______________________________________DP 1 3.6DP 2 54.0DP 3 18.1DP 4 to DP 10 10.7DP 10 to DP 20 8.7DP>20 4.9______________________________________
Before hydrogenation, this hydrolysate had a DE about 47.6.
The method of preparation of the candies was identical with that described in example 1.
In table V are collected the results recorded from the point of view of deformation after the hygroscopicity test, from the point of view of evaluation of surface recrystallisation and from the point of view of the cold flow test, for candies manufactured on the one hand with hydrogenated starch hydrolysate (HSH 2) alone, on the other hand with mixtures of HSH 2 and respectively 5, 7.5 and 10% of mannitol (the percentages being expressed with respect to the dry matter of the hydrolysate), the cooking temperature being 180° C.
TABLE V______________________________________ Deformation Evaluation after the of the surface EvaluationTest % of hygroscopicity recrystallisa- ofNo. mannitol test tion cold flow______________________________________1 0 9 none 42 5 5 + 103 7.5 0 +++ 104 10 0 +++ 10______________________________________
It result from the values collected in table V that candies including mannitol and which are subjected to the hygroscopicity test have, after a slight water reabsorption, a fine crystalline surface layer which retards or even interrupts any water absorption and hence ensures the preservation of the product.
It appears however, from table V, that this use of mannitol alone is manifested also by a very considerable increase in cold flow, which renders the improvement in preservation of the candies by the mannitol uncertain.
The conjoint employment of gum arabic and/or of CMC enables, on the other hand, the cold flow of the candy to be prevented whilst preserving the beneficial effect of the mannitol on the stability of the product, as appears from the tests whose results are collected in table VI; these tests have been carried out with 7.5% of mannitol and increasing amounts (3%, 4% and finally 5%) of gum arabic, the cooking temperatures being 160°, 170° and 180° C.
______________________________________Compositionof the candy Deforma-Propor- Propor- Cooking tion Evaluation Eval-tion tion of temp- after the of the surface uationof gum erature hygrosco- recrystallisa- of coldmannitol arabic (°C.) picity test tion flow______________________________________0 0 180 9 none 47.5 3 160 0 +++ 107.5 3 170 0 +++ 87.5 3 180 0 +++ 27.5 3 160 0 +++ 87.5 4 170 0 +++ 87.5 4 180 0 ++ 17.5 4 160 0 +++ 77.5 5 170 0 ++ 57.5 5 180 0 ++ 0______________________________________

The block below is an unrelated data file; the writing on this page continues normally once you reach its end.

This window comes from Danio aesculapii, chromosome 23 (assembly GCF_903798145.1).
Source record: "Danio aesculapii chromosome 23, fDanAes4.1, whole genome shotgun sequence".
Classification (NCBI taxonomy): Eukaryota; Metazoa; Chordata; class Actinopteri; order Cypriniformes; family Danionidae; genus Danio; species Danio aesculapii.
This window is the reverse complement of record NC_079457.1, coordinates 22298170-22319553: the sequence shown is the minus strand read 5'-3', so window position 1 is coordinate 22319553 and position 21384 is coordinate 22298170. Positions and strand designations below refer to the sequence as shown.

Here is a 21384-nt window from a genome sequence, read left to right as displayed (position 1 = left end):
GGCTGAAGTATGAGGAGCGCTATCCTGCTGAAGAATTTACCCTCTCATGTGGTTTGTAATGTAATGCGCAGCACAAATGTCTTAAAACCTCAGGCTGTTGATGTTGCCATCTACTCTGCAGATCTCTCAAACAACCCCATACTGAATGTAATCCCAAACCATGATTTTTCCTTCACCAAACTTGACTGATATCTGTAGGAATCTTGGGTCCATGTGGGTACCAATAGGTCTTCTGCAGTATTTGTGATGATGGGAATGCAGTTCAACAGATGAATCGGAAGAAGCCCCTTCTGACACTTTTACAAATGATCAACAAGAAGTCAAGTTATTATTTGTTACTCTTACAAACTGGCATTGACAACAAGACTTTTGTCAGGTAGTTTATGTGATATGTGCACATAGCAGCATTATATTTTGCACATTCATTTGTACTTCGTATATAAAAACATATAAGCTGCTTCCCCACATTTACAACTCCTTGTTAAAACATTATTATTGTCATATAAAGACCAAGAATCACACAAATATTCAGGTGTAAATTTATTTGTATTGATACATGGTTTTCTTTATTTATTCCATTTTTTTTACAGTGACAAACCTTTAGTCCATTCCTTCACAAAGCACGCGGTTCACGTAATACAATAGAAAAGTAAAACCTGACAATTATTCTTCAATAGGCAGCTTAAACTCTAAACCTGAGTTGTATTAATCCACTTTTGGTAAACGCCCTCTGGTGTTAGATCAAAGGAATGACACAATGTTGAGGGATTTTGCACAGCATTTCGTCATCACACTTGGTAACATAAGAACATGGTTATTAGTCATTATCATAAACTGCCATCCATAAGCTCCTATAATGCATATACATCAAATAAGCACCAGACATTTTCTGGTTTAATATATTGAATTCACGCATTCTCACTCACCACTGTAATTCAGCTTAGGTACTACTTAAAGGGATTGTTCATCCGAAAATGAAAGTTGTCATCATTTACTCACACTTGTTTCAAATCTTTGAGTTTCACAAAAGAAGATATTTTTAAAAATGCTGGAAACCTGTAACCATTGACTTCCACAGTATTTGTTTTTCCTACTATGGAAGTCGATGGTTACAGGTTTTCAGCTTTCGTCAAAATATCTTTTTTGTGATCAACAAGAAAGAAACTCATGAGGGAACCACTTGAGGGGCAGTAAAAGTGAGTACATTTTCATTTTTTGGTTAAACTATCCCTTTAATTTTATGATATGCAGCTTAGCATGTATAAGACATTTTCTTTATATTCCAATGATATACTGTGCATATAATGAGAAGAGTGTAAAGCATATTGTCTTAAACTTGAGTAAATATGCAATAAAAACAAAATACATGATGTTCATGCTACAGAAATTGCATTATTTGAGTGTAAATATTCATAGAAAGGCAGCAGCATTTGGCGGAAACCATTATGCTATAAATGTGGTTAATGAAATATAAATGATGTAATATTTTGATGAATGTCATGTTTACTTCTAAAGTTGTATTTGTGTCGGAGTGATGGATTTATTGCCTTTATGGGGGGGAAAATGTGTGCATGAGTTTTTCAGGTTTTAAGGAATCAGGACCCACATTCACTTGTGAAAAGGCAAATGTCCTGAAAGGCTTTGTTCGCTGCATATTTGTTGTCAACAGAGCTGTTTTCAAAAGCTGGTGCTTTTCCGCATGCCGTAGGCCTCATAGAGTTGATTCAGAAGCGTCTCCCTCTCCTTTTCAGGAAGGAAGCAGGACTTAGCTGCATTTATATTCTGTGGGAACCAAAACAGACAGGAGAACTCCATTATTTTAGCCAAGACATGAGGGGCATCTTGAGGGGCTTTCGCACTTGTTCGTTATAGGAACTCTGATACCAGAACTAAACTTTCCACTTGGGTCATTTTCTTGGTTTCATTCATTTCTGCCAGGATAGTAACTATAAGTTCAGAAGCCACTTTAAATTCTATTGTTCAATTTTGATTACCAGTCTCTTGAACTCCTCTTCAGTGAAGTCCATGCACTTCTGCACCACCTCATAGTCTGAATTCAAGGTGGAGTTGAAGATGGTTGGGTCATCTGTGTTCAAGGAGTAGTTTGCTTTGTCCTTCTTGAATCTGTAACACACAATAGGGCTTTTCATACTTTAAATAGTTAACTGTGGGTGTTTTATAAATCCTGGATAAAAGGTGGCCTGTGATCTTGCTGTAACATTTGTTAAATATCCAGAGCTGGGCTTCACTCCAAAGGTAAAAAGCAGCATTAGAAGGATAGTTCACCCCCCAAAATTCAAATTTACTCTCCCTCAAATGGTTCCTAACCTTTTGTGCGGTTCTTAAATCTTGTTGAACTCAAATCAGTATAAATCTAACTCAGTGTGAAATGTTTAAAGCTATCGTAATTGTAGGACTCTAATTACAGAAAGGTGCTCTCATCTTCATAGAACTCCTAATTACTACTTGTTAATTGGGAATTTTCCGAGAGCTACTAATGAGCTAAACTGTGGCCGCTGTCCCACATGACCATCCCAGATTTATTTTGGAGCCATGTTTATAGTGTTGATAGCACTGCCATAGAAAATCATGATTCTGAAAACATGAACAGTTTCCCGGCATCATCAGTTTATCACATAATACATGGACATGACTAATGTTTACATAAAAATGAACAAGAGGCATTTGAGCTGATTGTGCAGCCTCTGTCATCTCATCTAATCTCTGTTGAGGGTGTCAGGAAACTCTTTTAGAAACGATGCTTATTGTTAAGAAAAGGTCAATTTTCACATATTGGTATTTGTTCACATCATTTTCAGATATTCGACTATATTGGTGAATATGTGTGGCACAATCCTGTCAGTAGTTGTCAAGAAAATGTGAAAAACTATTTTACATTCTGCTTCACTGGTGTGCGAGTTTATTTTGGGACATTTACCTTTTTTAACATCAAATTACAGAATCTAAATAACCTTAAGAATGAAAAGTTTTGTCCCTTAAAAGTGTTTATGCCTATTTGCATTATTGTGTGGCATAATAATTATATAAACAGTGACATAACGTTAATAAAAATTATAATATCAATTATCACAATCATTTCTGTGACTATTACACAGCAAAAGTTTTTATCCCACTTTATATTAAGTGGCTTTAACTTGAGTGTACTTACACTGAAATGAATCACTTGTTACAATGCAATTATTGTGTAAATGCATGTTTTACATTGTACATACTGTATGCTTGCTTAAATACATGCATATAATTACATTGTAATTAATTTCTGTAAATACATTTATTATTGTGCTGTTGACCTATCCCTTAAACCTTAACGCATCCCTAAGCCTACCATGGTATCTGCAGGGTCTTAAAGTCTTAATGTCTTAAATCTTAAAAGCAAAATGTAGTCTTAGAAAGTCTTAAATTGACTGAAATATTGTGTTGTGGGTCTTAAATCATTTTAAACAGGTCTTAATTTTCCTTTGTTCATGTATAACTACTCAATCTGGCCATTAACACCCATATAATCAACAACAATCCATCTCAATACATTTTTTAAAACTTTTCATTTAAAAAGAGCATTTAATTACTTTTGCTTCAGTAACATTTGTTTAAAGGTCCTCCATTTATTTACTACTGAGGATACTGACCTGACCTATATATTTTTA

The incorporation of gum arabic avoids any deformation of the product in the hygroscopicity test and ensures, for sufficient cooking temperatures, good resistance to cold flow of the candy composed of a mixture of hydrogenated starch hydrolysate and mannitol.
It is thus possible to combine a reduction in the hygroscopicity of the "sugarless" candy by the use of mannitol and an improvement in the resistance to cold-flow by the incorporation of gum arabic, which leads overall to a considerable improvement in the stability on preservation of candy based on hydrogenated starch hydrolysate.
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|U.S. Classification||426/660, 426/804, 426/658, 426/548|
|International Classification||A23G3/34, A23G3/38, A23G3/00, A23G3/42|
|Cooperative Classification||Y10S426/804, A23G3/42, A23G3/38|
|European Classification||A23G3/38, A23G3/42|
|Apr 28, 1983||AS||Assignment|
Owner name: ROQUETTE FRERES, 62136 LESTREM (FR),
Free format text: ASSIGNMENT OF ASSIGNORS INTEREST.;ASSIGNORS:HUCHETTE, MICHEL;BOURSIER, BERNARD;BUSSIERE, GUY;AND OTHERS;REEL/FRAME:004125/0673
Effective date: 19830422
|Jul 18, 1988||FPAY||Fee payment|
Year of fee payment: 4
|Aug 5, 1992||FPAY||Fee payment|
Year of fee payment: 8
|Aug 2, 1996||FPAY||Fee payment|
Year of fee payment: 12